Archive for April, 2019

April 19, 2019

Swapna Dutta, Juneli’s First Term, Juneli at Avila’s, An Exciting Term

(I wrote most of this last year and for some reason abandoned it in draft form. Recently I read another series of girls’ school stories from India, and thought that before I wrote about them I should probably finish this. Expect that other piece soon or, judging by my current form, within the next year or so.)


We moved to Delhi (from a village in the north of England) when I was ten, and I lost a number of my old books in the move. I was, however, allowed a new book each weekend (which seemed riches at the time, even though I generally finished them in a couple of hours on the Saturday), and usually this was whichever (Armada edition) Chalet School story I could find in the local bookshop. Some adults would hear that I liked school stories and ask me if I’d read the Juneli stories, which had been serialised in Children’s World in the ’70s and ’80s. I hadn’t, and at this point in the mid-’90s they were out of print (in recent years they’ve become available as ebooks); and in any case, though I wouldn’t have articulated it that way at the time, I was a bit suspicious of the results of bodily transporting genres across continents. At least some of this was probably a prejudice against Indian fiction in general, coupled with that (by now well-worn) trope of readers brought up with the literature of the global north not thinking books with brown kids in them were quite real.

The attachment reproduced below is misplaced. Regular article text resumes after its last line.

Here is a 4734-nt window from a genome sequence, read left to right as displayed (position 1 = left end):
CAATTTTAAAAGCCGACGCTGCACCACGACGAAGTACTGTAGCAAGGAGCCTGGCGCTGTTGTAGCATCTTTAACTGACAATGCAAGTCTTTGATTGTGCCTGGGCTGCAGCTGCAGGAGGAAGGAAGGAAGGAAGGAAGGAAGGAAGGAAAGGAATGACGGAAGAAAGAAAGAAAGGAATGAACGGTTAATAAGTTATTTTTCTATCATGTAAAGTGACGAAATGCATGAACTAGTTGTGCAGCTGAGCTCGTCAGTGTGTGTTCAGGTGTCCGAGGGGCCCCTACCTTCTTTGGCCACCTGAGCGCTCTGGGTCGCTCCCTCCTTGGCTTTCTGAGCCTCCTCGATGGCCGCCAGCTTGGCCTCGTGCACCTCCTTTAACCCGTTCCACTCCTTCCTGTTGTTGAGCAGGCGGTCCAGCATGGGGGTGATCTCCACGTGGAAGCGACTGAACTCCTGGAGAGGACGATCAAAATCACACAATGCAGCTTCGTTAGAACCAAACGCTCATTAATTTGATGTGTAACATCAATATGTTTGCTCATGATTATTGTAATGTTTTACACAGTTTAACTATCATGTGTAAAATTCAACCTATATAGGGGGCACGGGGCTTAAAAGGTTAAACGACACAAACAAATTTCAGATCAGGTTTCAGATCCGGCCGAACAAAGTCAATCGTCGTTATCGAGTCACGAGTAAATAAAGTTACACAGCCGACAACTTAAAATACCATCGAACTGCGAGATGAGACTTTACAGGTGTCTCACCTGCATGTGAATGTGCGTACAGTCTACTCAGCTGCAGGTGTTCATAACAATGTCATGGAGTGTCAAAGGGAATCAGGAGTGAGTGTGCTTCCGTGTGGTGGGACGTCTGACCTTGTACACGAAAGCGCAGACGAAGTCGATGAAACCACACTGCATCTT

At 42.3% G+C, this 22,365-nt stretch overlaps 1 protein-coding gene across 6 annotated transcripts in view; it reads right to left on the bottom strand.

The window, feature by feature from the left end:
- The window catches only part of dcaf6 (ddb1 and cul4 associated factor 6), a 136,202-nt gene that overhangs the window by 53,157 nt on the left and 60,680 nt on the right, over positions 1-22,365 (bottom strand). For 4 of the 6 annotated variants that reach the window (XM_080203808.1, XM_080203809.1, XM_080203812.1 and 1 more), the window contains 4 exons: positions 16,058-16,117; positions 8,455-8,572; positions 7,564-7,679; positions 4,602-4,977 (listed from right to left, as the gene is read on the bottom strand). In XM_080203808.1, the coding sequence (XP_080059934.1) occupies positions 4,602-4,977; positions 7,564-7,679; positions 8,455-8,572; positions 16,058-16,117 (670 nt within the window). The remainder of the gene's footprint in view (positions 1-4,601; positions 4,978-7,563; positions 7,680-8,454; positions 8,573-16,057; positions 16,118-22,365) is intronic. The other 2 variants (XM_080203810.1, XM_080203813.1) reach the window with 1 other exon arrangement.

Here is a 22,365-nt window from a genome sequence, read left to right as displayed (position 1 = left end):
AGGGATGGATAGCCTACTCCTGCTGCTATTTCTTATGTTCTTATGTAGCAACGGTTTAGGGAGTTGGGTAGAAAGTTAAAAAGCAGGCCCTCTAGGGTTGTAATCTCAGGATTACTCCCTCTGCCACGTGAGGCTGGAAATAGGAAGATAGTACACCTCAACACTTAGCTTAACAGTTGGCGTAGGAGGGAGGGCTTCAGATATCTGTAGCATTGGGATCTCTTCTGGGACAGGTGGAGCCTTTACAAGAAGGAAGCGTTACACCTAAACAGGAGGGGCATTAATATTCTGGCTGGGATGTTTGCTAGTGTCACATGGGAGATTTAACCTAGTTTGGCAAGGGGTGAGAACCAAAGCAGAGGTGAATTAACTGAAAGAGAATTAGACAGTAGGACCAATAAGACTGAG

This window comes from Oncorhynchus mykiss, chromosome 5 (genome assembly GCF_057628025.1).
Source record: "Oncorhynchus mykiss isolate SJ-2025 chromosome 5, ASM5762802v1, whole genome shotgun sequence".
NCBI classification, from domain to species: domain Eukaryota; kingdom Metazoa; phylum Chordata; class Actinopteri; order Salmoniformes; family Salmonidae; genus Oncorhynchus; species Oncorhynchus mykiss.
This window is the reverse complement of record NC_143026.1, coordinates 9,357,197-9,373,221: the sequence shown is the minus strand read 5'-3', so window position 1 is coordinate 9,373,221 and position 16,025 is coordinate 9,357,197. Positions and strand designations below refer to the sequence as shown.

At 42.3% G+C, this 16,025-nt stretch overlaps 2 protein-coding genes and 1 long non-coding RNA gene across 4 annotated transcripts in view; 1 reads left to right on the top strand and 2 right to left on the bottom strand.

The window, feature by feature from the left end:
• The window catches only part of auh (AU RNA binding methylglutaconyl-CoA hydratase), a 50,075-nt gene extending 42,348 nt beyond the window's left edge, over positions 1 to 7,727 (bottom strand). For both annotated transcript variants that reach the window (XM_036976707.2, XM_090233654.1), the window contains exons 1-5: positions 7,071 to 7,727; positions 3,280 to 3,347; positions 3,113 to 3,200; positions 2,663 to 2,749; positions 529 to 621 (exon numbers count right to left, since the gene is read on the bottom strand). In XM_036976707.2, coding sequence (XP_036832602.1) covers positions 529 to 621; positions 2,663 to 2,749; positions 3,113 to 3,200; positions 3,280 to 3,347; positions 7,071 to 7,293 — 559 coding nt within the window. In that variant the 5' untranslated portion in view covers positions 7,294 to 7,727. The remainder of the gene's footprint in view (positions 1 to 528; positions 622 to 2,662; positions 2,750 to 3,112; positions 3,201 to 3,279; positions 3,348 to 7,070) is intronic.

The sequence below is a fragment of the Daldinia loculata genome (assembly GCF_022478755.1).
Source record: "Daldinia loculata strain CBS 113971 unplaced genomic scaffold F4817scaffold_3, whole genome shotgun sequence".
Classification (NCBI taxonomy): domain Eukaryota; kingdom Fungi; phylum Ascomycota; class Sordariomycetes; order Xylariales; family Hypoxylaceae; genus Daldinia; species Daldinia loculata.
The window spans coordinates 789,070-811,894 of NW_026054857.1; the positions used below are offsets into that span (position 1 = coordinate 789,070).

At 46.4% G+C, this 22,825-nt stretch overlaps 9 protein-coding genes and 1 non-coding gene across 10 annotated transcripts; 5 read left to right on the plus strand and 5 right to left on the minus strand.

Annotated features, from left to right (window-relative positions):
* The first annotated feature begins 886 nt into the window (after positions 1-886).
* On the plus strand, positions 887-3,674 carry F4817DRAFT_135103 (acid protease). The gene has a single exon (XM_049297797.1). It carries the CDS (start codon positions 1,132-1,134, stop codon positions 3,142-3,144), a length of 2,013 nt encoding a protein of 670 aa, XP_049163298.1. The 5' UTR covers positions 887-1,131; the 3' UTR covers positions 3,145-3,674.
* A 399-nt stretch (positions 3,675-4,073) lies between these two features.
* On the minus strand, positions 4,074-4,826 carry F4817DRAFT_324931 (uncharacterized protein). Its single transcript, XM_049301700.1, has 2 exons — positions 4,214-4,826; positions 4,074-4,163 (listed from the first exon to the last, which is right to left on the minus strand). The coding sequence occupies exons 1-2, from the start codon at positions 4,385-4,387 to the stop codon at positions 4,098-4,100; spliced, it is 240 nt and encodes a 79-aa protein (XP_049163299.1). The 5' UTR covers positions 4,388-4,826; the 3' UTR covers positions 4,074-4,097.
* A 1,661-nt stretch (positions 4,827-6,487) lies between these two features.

This was particularly baseless in the context of my own inter-continental move. In England, I’d attended a state school a short walk from my own house, far removed from the sorts of institutions I’d been reading about. In India, I was at a big private school, with much stricter rules about uniforms and an actual house system. Before I left the UK, I’d told a friend (and fellow school story reader) that I was going to a school with prefects, a house system and a head boy and girl and she was as entertained by this as I was—to both of us these seemed concepts out of fiction rather than real life. Because if Indian children of my generation (and that of my parents) and social circumstances (read: class, caste, etc) grew up reading English genre fiction because of the colonial history that made that fiction culturally available to us, we also grew up in educational institutions that were partly modelled on British ones. (And it’s probably irrelevant to this post [but nonetheless true] that those British institutions were themselves created in an imperial context and were shaped by that colonial history and those relations of power.)